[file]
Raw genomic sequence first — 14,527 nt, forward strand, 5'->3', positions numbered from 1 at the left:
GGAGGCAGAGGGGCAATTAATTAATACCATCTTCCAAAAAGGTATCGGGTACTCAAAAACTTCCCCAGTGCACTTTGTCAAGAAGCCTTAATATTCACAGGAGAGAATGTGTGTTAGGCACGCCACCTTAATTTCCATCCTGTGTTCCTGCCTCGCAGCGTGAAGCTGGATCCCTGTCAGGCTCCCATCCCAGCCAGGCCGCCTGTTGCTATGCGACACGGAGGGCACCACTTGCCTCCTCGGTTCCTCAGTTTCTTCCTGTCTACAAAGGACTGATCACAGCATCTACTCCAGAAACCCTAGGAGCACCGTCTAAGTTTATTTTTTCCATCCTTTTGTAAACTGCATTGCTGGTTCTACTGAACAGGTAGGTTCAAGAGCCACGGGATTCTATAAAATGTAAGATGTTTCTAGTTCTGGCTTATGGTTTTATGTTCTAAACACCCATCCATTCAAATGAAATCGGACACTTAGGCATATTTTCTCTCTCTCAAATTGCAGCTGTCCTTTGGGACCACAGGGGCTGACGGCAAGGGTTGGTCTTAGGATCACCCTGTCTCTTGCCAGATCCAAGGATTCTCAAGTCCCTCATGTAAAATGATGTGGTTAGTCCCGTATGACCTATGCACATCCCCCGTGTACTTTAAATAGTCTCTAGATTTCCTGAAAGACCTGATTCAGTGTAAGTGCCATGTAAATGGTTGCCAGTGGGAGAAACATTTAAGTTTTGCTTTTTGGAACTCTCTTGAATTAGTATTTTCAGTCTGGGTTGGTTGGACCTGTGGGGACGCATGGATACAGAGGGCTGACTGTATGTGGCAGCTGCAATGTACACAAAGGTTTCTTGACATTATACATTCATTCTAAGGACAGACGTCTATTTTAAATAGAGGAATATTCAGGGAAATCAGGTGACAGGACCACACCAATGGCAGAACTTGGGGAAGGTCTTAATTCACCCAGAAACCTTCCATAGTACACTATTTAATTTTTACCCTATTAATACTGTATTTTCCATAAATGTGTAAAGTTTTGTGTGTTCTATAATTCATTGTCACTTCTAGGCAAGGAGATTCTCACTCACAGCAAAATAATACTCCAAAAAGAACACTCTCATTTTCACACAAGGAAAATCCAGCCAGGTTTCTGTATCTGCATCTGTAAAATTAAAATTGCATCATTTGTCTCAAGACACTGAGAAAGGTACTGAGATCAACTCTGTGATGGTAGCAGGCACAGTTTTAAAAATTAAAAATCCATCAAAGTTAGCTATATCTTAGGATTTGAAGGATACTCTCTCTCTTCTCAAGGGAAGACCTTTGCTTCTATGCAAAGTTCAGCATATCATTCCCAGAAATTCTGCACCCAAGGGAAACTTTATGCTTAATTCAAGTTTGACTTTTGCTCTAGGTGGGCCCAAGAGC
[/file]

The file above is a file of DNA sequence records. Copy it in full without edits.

Raw genomic sequence first — 14,527 nt, forward strand, 5'->3', positions numbered from 1 at the left:
GGAGGCAGAGGGGCAATTAATTAATACCATCTTCCAAAAAGGTATCGGGTACTCAAAAACTTCCCCAGTGCACTTTGTCAAGAAGCCTTAATATTCACAGGAGAGAATGTGTGTTAGGCACGCCACCTTAATTTCCATCCTGTGTTCCTGCCTCGCAGCGTGAAGCTGGATCCCTGTCAGGCTCCCATCCCAGCCAGGCCGCCTGTTGCTATGCGACACGGAGGGCACCACTTGCCTCCTCGGTTCCTCAGTTTCTTCCTGTCTACAAAGGACTGATCACAGCATCTACTCCAGAAACCCTAGGAGCACCGTCTAAGTTTATTTTTTCCATCCTTTTGTAAACTGCATTGCTGGTTCTACTGAACAGGTAGGTTCAAGAGCCACGGGATTCTATAAAATGTAAGATGTTTCTAGTTCTGGCTTATGGTTTTATGTTCTAAACACCCATCCATTCAAATGAAATCGGACACTTAGGCATATTTTCTCTCTCTCAAATTGCAGCTGTCCTTTGGGACCACAGGGGCTGACGGCAAGGGTTGGTCTTAGGATCACCCTGTCTCTTGCCAGATCCAAGGATTCTCAAGTCCCTCATGTAAAATGATGTGGTTAGTCCCGTATGACCTATGCACATCCCCCGTGTACTTTAAATAGTCTCTAGATTTCCTGAAAGACCTGATTCAGTGTAAGTGCCATGTAAATGGTTGCCAGTGGGAGAAACATTTAAGTTTTGCTTTTTGGAACTCTCTTGAATTAGTATTTTCAGTCTGGGTTGGTTGGACCTGTGGGGACGCATGGATACAGAGGGCTGACTGTATGTGGCAGCTGCAATGTACACAAAGGTTTCTTGACATTATACATTCATTCTAAGGACAGACGTCTATTTTAAATAGAGGAATATTCAGGGAAATCAGGTGACAGGACCACACCAATGGCAGAACTTGGGGAAGGTCTTAATTCACCCAGAAACCTTCCATAGTACACTATTTAATTTTTACCCTATTAATACTGTATTTTCCATAAATGTGTAAAGTTTTGTGTGTTCTATAATTCATTGTCACTTCTAGGCAAGGAGATTCTCACTCACAGCAAAATAATACTCCAAAAAGAACACTCTCATTTTCACACAAGGAAAATCCAGCCAGGTTTCTGTATCTGCATCTGTAAAATTAAAATTGCATCATTTGTCTCAAGACACTGAGAAAGGTACTGAGATCAACTCTGTGATGGTAGCAGGCACAGTTTTAAAAATTAAAAATCCATCAAAGTTAGCTATATCTTAGGATTTGAAGGATACTCTCTCTCTTCTCAAGGGAAGACCTTTGCTTCTATGCAAAGTTCAGCATATCATTCCCAGAAATTCTGCACCCAAGGGAAACTTTATGCTTAATTCAAGTTTGACTTTTGCTCTAGGTGGGCCCAAGAGC